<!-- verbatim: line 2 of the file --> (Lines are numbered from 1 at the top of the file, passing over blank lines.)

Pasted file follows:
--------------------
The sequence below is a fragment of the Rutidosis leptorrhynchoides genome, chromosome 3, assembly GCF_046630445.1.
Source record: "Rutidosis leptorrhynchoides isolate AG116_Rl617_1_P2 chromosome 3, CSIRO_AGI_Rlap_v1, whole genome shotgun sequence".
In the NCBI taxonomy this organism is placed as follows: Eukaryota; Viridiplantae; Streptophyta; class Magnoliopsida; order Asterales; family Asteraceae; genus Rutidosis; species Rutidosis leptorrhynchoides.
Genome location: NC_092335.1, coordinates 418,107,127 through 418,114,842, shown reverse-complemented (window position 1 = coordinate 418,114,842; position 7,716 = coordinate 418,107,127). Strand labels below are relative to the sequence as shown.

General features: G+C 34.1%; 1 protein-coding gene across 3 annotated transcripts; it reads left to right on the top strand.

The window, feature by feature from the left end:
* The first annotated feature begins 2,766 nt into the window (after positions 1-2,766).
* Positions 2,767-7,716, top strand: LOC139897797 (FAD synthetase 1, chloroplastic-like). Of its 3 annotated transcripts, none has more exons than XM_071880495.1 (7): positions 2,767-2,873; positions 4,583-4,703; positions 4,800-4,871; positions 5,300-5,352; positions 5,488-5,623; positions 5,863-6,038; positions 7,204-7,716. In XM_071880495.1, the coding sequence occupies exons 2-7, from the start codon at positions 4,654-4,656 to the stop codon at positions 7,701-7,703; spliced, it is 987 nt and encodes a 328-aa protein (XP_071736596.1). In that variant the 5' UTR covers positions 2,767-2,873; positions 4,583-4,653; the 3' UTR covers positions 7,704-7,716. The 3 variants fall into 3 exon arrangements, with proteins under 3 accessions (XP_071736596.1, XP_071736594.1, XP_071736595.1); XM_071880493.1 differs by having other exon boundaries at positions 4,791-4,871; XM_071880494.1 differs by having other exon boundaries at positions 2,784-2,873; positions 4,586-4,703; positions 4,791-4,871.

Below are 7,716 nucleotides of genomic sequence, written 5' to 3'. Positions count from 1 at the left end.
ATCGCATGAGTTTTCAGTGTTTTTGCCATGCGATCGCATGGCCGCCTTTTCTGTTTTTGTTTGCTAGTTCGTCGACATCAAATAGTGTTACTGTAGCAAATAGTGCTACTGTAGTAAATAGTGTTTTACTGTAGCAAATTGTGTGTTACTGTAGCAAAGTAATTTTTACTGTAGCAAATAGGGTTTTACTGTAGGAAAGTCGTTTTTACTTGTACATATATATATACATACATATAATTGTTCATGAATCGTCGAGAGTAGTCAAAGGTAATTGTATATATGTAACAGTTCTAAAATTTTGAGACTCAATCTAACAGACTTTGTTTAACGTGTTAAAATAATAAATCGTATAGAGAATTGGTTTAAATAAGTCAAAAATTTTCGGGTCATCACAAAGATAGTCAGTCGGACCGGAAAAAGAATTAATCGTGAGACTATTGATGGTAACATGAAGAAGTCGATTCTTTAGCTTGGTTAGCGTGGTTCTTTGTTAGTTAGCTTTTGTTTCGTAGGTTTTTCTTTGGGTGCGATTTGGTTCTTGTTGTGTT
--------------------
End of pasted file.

Source record: "Rutidosis leptorrhynchoides isolate AG116_Rl617_1_P2 chromosome 3, CSIRO_AGI_Rlap_v1, whole genome shotgun sequence".